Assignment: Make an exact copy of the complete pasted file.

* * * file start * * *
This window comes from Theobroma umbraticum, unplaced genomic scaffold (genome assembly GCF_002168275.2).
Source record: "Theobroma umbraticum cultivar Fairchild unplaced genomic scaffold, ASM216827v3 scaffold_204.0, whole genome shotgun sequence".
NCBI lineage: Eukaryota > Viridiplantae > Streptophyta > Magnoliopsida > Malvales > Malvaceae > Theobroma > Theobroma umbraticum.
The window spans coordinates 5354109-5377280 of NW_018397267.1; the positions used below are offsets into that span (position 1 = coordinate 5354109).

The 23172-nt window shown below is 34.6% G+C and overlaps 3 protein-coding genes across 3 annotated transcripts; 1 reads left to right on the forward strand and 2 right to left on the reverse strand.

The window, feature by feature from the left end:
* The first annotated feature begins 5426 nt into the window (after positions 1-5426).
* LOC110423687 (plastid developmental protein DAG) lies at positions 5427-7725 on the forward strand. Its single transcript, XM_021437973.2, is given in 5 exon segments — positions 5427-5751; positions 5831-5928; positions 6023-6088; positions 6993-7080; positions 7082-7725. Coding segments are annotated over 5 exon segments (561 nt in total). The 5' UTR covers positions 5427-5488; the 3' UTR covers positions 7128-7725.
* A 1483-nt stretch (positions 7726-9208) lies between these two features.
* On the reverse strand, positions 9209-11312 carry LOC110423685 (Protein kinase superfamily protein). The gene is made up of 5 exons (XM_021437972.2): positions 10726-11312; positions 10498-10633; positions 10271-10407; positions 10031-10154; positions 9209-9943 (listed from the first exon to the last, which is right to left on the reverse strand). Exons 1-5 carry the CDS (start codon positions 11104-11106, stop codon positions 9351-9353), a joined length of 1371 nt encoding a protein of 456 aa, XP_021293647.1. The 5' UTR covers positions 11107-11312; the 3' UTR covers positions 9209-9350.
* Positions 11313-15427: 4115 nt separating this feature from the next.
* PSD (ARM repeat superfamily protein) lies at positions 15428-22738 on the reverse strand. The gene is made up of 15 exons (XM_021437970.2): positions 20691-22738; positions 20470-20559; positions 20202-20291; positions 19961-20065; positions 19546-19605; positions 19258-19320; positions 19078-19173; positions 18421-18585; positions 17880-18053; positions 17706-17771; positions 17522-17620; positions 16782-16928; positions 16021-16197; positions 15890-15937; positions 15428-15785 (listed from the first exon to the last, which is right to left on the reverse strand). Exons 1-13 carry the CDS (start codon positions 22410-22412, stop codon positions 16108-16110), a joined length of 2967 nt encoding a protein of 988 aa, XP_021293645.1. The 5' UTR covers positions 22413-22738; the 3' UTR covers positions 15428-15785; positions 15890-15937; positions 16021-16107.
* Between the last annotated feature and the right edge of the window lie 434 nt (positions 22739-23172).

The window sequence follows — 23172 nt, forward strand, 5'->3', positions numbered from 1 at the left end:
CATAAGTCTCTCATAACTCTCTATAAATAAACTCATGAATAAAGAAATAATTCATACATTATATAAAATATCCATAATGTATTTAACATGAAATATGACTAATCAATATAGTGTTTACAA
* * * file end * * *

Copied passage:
This window comes from Theobroma umbraticum, unplaced genomic scaffold (genome assembly GCF_002168275.2).
Source record: "Theobroma umbraticum cultivar Fairchild unplaced genomic scaffold, ASM216827v3 scaffold_204.0, whole genome shotgun sequence".
NCBI lineage: Eukaryota > Viridiplantae > Streptophyta > Magnoliopsida > Malvales > Malvaceae > Theobroma > Theobroma umbraticum.
The window spans coordinates 5354109-5377280 of NW_018397267.1; the positions used below are offsets into that span (position 1 = coordinate 5354109).

The 23172-nt window shown below is 34.6% G+C and overlaps 3 protein-coding genes across 3 annotated transcripts; 1 reads left to right on the forward strand and 2 right to left on the reverse strand.

The window, feature by feature from the left end:
* The first annotated feature begins 5426 nt into the window (after positions 1-5426).
* LOC110423687 (plastid developmental protein DAG) lies at positions 5427-7725 on the forward strand. Its single transcript, XM_021437973.2, is given in 5 exon segments — positions 5427-5751; positions 5831-5928; positions 6023-6088; positions 6993-7080; positions 7082-7725. Coding segments are annotated over 5 exon segments (561 nt in total). The 5' UTR covers positions 5427-5488; the 3' UTR covers positions 7128-7725.
* A 1483-nt stretch (positions 7726-9208) lies between these two features.
* On the reverse strand, positions 9209-11312 carry LOC110423685 (Protein kinase superfamily protein). The gene is made up of 5 exons (XM_021437972.2): positions 10726-11312; positions 10498-10633; positions 10271-10407; positions 10031-10154; positions 9209-9943 (listed from the first exon to the last, which is right to left on the reverse strand). Exons 1-5 carry the CDS (start codon positions 11104-11106, stop codon positions 9351-9353), a joined length of 1371 nt encoding a protein of 456 aa, XP_021293647.1. The 5' UTR covers positions 11107-11312; the 3' UTR covers positions 9209-9350.
* Positions 11313-15427: 4115 nt separating this feature from the next.
* PSD (ARM repeat superfamily protein) lies at positions 15428-22738 on the reverse strand. The gene is made up of 15 exons (XM_021437970.2): positions 20691-22738; positions 20470-20559; positions 20202-20291; positions 19961-20065; positions 19546-19605; positions 19258-19320; positions 19078-19173; positions 18421-18585; positions 17880-18053; positions 17706-17771; positions 17522-17620; positions 16782-16928; positions 16021-16197; positions 15890-15937; positions 15428-15785 (listed from the first exon to the last, which is right to left on the reverse strand). Exons 1-13 carry the CDS (start codon positions 22410-22412, stop codon positions 16108-16110), a joined length of 2967 nt encoding a protein of 988 aa, XP_021293645.1. The 5' UTR covers positions 22413-22738; the 3' UTR covers positions 15428-15785; positions 15890-15937; positions 16021-16107.
* Between the last annotated feature and the right edge of the window lie 434 nt (positions 22739-23172).

The window sequence follows — 23172 nt, forward strand, 5'->3', positions numbered from 1 at the left end:
CATAAGTCTCTCATAACTCTCTATAAATAAACTCATGAATAAAGAAATAATTCATACATTATATAAAATATCCATAATGTATTTAACATGAAATATGACTAATCAATATAGTGTTTACAA